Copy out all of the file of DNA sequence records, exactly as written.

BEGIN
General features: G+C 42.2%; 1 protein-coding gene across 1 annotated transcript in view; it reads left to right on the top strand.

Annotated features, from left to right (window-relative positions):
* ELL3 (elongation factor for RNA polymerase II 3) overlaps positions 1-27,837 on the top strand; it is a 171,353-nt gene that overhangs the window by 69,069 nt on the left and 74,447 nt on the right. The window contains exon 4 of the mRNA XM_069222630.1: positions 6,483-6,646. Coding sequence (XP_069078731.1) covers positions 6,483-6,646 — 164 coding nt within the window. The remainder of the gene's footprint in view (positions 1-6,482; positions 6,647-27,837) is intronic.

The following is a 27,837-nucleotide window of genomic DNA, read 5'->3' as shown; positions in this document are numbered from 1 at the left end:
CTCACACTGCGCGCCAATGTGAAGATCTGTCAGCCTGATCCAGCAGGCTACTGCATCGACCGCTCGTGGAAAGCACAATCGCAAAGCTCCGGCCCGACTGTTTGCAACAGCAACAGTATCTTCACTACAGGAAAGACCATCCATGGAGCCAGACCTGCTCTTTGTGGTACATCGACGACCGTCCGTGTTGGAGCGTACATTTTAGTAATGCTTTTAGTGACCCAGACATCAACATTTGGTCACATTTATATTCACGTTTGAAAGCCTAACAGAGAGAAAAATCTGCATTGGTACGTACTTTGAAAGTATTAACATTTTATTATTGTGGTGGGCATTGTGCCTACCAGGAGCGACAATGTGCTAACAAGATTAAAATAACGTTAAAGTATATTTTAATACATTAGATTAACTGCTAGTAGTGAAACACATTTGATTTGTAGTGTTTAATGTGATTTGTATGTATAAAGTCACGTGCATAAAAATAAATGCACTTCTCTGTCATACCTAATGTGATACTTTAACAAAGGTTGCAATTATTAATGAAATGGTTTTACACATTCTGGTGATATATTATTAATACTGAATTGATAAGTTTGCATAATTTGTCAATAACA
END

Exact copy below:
General features: G+C 42.2%; 1 protein-coding gene across 1 annotated transcript in view; it reads left to right on the top strand.

Annotated features, from left to right (window-relative positions):
* ELL3 (elongation factor for RNA polymerase II 3) overlaps positions 1-27,837 on the top strand; it is a 171,353-nt gene that overhangs the window by 69,069 nt on the left and 74,447 nt on the right. The window contains exon 4 of the mRNA XM_069222630.1: positions 6,483-6,646. Coding sequence (XP_069078731.1) covers positions 6,483-6,646 — 164 coding nt within the window. The remainder of the gene's footprint in view (positions 1-6,482; positions 6,647-27,837) is intronic.

The following is a 27,837-nucleotide window of genomic DNA, read 5'->3' as shown; positions in this document are numbered from 1 at the left end:
CTCACACTGCGCGCCAATGTGAAGATCTGTCAGCCTGATCCAGCAGGCTACTGCATCGACCGCTCGTGGAAAGCACAATCGCAAAGCTCCGGCCCGACTGTTTGCAACAGCAACAGTATCTTCACTACAGGAAAGACCATCCATGGAGCCAGACCTGCTCTTTGTGGTACATCGACGACCGTCCGTGTTGGAGCGTACATTTTAGTAATGCTTTTAGTGACCCAGACATCAACATTTGGTCACATTTATATTCACGTTTGAAAGCCTAACAGAGAGAAAAATCTGCATTGGTACGTACTTTGAAAGTATTAACATTTTATTATTGTGGTGGGCATTGTGCCTACCAGGAGCGACAATGTGCTAACAAGATTAAAATAACGTTAAAGTATATTTTAATACATTAGATTAACTGCTAGTAGTGAAACACATTTGATTTGTAGTGTTTAATGTGATTTGTATGTATAAAGTCACGTGCATAAAAATAAATGCACTTCTCTGTCATACCTAATGTGATACTTTAACAAAGGTTGCAATTATTAATGAAATGGTTTTACACATTCTGGTGATATATTATTAATACTGAATTGATAAGTTTGCATAATTTGTCAATAACA